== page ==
1982 volume 14(9) pages 1251 – 1264
doi:10.1068/a141251

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Wermuth M J, 1982, "Hierarchical effects of personal, household, and residential location characteristics on individual activity demand" Environment and Planning A 14(9) 1251 – 1264

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Hierarchical effects of personal, household, and residential location characteristics on individual activity demand

M J Wermuth

Received 23 February 1982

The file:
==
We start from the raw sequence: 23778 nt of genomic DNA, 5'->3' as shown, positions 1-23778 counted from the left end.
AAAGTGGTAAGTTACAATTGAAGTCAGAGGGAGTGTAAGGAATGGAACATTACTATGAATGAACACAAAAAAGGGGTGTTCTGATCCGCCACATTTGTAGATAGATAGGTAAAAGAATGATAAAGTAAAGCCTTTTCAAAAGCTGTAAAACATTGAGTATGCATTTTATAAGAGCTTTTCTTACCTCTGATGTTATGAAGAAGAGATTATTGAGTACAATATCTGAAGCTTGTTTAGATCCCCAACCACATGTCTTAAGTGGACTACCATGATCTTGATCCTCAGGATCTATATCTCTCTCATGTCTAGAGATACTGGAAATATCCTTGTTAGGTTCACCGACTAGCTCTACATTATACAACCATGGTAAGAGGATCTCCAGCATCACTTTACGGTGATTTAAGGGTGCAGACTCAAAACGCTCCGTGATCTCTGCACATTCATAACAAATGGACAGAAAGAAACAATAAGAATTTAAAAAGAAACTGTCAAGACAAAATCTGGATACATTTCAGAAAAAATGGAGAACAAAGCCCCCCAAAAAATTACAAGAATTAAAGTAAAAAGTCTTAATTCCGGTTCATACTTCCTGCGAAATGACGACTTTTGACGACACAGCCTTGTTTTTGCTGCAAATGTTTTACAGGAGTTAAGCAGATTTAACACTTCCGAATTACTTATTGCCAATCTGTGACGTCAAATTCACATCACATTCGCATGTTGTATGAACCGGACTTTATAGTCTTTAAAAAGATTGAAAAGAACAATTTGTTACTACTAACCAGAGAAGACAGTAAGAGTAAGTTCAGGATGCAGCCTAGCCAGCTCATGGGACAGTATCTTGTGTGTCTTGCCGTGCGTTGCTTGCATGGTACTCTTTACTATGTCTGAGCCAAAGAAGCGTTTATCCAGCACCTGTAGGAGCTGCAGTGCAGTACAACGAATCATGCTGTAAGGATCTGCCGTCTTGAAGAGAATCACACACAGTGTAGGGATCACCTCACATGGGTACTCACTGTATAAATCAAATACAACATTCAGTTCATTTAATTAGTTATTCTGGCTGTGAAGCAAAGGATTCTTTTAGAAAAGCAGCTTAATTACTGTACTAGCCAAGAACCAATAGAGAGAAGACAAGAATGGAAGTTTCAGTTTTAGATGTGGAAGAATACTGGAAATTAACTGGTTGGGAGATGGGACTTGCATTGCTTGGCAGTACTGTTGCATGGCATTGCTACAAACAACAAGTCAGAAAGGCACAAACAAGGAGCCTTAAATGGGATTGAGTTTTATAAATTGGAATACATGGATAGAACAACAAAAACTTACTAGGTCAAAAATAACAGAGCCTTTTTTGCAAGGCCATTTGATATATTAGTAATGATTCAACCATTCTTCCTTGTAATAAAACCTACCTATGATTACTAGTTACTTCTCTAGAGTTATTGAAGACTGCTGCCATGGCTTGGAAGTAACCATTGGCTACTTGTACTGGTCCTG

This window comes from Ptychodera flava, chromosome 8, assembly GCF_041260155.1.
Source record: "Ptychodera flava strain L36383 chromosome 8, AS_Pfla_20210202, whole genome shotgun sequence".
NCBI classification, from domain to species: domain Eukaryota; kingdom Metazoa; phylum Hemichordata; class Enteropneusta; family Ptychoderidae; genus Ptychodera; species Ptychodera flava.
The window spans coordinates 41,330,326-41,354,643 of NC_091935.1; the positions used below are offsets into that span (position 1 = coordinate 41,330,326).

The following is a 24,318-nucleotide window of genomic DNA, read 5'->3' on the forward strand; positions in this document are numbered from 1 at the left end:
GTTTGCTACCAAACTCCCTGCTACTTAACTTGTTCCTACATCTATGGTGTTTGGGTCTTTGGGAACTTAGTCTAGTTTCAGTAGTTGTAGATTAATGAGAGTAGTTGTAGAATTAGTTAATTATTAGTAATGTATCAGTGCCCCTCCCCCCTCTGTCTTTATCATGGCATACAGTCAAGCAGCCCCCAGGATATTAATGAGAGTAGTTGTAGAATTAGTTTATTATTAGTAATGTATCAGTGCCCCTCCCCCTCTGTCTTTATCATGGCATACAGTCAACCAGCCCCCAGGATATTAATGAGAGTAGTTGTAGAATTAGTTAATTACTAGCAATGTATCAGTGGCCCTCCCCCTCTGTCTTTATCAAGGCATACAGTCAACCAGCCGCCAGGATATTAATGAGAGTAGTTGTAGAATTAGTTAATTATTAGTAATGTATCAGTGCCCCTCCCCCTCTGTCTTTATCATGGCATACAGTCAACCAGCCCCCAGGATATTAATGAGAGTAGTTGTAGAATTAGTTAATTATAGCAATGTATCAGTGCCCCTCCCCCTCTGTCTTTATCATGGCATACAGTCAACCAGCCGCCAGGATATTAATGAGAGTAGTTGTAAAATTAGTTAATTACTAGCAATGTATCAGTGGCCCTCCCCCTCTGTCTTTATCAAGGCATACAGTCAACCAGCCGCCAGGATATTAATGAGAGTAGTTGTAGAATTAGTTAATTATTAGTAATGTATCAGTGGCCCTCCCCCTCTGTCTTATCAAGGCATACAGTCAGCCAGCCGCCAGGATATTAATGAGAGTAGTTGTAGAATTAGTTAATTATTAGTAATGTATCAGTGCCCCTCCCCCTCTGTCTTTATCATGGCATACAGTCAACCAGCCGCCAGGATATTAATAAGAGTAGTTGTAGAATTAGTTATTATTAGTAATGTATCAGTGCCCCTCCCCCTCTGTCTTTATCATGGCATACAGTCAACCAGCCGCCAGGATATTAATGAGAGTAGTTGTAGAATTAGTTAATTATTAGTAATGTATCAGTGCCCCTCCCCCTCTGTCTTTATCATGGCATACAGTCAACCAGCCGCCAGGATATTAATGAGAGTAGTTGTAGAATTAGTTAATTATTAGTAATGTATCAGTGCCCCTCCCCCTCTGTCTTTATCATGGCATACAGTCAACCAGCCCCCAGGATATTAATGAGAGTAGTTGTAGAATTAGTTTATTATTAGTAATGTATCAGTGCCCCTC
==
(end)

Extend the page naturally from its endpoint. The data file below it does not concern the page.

Abstract. Frequency of activities categorized by work, work-related activity, education/training, personal shopping, recreation, and other personal business gives a characteristic measure for each individual, and it is therefore an important base variable for estimating demand in town and transport planning. In this context it is important to know whether the vector of category-specific activity frequencies is determined by personal, household, or residential location characteristics. These categories of characteristics display a hierarchical effects structure that is statistically analyzable only by means of a hierarchical analysis-of-variance model. The analysis of extensive data from household survey samples of 44 000 and 400 000 persons, respectively, in two different study areas shows that the obligatory activity levels (work, education/training) can be attributed most exclusively to person-specific characteristics, and that 70% of the variance for the private activities of individuals can be attributed to personal characteristics, between 15 - 30% to household characteristics, and only up to 4% to locational characteristics.

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